For Immediate Release
Jan 18, 2010
A draft policy suggesting Alberta will retain strong public control of its freshwater has won the cautious support of two environmental groups reviewing it. In its current form, the draft water licence amendment policy would prevent the Eastern Irrigation District from reallocating up to 900 billion litres of freshwater to non-farming purposes. The Eastern Irrigation District proposal sparked mass public opposition when it emerged in 2007 and has since been on hold pending provincial review.
“While we would prefer that the amendment policy would prohibit any transfer of water to other users, it is encouraging that the Alberta government is now pushing back on the widescale use of amendments for this purpose,” said Barry Robinson, staff lawyer at Ecojustice.
Ecojustice, formerly Sierra Legal Defence Fund, and Water Matters were able to preview the policy this fall to provide feedback. Earlier in the year, the two groups raised alarm bells surrounding Alberta’s water crisis after releasing the report, Fight to the Last Drop, which examined how water scarcity in southern Alberta is resulting in controversial water supply schemes.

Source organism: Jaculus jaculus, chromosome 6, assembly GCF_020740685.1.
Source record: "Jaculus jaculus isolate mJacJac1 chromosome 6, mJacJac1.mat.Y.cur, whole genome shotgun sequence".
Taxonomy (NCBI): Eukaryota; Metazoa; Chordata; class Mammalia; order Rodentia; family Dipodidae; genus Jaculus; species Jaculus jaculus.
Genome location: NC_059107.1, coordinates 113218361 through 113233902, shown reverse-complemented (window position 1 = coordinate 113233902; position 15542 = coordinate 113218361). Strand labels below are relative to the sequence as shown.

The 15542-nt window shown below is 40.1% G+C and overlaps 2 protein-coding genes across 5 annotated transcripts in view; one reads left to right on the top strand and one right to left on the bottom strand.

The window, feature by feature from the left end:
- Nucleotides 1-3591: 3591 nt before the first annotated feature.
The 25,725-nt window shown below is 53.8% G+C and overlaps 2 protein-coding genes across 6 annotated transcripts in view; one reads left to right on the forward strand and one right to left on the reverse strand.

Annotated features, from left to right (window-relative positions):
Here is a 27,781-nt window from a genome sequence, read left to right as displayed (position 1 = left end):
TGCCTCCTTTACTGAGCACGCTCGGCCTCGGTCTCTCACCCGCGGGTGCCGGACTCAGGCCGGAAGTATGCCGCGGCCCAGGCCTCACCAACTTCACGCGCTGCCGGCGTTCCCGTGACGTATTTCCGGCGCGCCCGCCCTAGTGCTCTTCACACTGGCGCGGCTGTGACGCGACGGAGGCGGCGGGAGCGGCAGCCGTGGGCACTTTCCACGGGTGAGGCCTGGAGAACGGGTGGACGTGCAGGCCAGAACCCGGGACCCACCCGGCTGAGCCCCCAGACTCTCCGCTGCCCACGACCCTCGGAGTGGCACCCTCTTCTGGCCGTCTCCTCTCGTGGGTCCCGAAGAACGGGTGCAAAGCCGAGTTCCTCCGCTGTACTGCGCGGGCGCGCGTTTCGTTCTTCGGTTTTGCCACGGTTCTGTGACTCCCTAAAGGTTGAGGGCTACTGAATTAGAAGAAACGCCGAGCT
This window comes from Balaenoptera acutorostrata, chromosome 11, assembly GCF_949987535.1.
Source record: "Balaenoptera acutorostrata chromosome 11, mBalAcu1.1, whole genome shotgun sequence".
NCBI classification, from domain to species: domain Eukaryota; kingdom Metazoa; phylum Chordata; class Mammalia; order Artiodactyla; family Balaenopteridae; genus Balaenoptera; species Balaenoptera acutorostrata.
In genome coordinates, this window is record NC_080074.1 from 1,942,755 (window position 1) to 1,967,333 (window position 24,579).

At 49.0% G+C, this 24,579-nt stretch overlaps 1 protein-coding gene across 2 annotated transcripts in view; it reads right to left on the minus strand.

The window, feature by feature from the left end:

If the proposed policy is any indication, the environmental groups struck a chord with the Alberta government. While the it does not ban all types of non-agricultural water licence amendments as suggested, the proposed policy does significantly limit the amount of water that can be sold off to just two per cent of the original licence allocation.
Water Matters and Ecojustice support the policy in principle but have noted that the brief one-page document leaves room for broad interpretation. The environmental groups recently submitted comments to the Alberta Government asking for the language to be strengthened.
“We appreciate the need for flexibility to ensure the effective reallocation of water in a closed basin but the management of that transfer of ‘water wealth’ needs careful oversight. We are asking the government to clarify the policy to ensure the environmental health of the rivers and the assurance of a long-term stable source of water supply for the Alberta public,” said Danielle Droitsch, director of Water Matters.